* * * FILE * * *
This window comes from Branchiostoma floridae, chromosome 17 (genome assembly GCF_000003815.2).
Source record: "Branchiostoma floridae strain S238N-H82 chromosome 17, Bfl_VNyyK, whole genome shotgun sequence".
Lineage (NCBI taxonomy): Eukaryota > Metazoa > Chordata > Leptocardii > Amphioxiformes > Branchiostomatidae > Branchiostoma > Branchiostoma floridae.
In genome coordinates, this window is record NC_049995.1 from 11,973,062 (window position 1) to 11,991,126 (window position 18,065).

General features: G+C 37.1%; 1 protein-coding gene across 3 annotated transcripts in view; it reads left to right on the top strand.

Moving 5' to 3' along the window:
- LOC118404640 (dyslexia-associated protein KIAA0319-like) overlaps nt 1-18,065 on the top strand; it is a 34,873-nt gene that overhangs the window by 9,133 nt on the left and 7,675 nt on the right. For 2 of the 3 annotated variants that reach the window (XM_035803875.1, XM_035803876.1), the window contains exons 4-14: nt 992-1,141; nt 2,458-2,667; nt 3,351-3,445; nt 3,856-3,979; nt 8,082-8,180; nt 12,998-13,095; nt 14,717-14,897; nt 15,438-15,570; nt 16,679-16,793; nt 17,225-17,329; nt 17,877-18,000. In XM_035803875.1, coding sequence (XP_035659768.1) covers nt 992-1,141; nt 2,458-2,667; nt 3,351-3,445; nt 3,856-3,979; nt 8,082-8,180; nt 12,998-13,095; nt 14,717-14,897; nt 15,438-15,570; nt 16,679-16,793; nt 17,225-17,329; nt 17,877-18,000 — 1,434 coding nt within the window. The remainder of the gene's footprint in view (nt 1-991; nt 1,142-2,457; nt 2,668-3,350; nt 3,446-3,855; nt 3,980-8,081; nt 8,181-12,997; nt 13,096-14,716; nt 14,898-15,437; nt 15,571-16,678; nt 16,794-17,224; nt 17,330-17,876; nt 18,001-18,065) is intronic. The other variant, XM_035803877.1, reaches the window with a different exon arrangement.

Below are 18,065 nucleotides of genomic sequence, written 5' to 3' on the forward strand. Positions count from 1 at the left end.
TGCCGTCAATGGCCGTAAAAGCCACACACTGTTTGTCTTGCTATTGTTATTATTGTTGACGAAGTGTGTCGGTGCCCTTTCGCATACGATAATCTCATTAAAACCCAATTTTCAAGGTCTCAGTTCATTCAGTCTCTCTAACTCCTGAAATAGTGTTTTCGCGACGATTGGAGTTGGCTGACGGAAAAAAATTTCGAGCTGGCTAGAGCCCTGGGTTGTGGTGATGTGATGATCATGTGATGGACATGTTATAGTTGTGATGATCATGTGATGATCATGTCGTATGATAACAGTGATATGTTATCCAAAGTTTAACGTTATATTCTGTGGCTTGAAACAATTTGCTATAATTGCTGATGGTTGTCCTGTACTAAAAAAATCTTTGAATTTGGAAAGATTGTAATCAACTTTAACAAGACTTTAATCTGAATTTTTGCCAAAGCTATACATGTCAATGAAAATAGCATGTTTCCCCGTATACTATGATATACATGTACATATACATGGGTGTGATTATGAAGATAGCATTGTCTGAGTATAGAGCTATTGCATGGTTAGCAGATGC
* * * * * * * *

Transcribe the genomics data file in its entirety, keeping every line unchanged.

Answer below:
This window comes from Branchiostoma floridae, chromosome 17 (genome assembly GCF_000003815.2).
Source record: "Branchiostoma floridae strain S238N-H82 chromosome 17, Bfl_VNyyK, whole genome shotgun sequence".
Lineage (NCBI taxonomy): Eukaryota > Metazoa > Chordata > Leptocardii > Amphioxiformes > Branchiostomatidae > Branchiostoma > Branchiostoma floridae.
In genome coordinates, this window is record NC_049995.1 from 11,973,062 (window position 1) to 11,991,126 (window position 18,065).

General features: G+C 37.1%; 1 protein-coding gene across 3 annotated transcripts in view; it reads left to right on the top strand.

Moving 5' to 3' along the window:
- LOC118404640 (dyslexia-associated protein KIAA0319-like) overlaps nt 1-18,065 on the top strand; it is a 34,873-nt gene that overhangs the window by 9,133 nt on the left and 7,675 nt on the right. For 2 of the 3 annotated variants that reach the window (XM_035803875.1, XM_035803876.1), the window contains exons 4-14: nt 992-1,141; nt 2,458-2,667; nt 3,351-3,445; nt 3,856-3,979; nt 8,082-8,180; nt 12,998-13,095; nt 14,717-14,897; nt 15,438-15,570; nt 16,679-16,793; nt 17,225-17,329; nt 17,877-18,000. In XM_035803875.1, coding sequence (XP_035659768.1) covers nt 992-1,141; nt 2,458-2,667; nt 3,351-3,445; nt 3,856-3,979; nt 8,082-8,180; nt 12,998-13,095; nt 14,717-14,897; nt 15,438-15,570; nt 16,679-16,793; nt 17,225-17,329; nt 17,877-18,000 — 1,434 coding nt within the window. The remainder of the gene's footprint in view (nt 1-991; nt 1,142-2,457; nt 2,668-3,350; nt 3,446-3,855; nt 3,980-8,081; nt 8,181-12,997; nt 13,096-14,716; nt 14,898-15,437; nt 15,571-16,678; nt 16,794-17,224; nt 17,330-17,876; nt 18,001-18,065) is intronic. The other variant, XM_035803877.1, reaches the window with a different exon arrangement.

Below are 18,065 nucleotides of genomic sequence, written 5' to 3' on the forward strand. Positions count from 1 at the left end.
TGCCGTCAATGGCCGTAAAAGCCACACACTGTTTGTCTTGCTATTGTTATTATTGTTGACGAAGTGTGTCGGTGCCCTTTCGCATACGATAATCTCATTAAAACCCAATTTTCAAGGTCTCAGTTCATTCAGTCTCTCTAACTCCTGAAATAGTGTTTTCGCGACGATTGGAGTTGGCTGACGGAAAAAAATTTCGAGCTGGCTAGAGCCCTGGGTTGTGGTGATGTGATGATCATGTGATGGACATGTTATAGTTGTGATGATCATGTGATGATCATGTCGTATGATAACAGTGATATGTTATCCAAAGTTTAACGTTATATTCTGTGGCTTGAAACAATTTGCTATAATTGCTGATGGTTGTCCTGTACTAAAAAAATCTTTGAATTTGGAAAGATTGTAATCAACTTTAACAAGACTTTAATCTGAATTTTTGCCAAAGCTATACATGTCAATGAAAATAGCATGTTTCCCCGTATACTATGATATACATGTACATATACATGGGTGTGATTATGAAGATAGCATTGTCTGAGTATAGAGCTATTGCATGGTTAGCAGATGC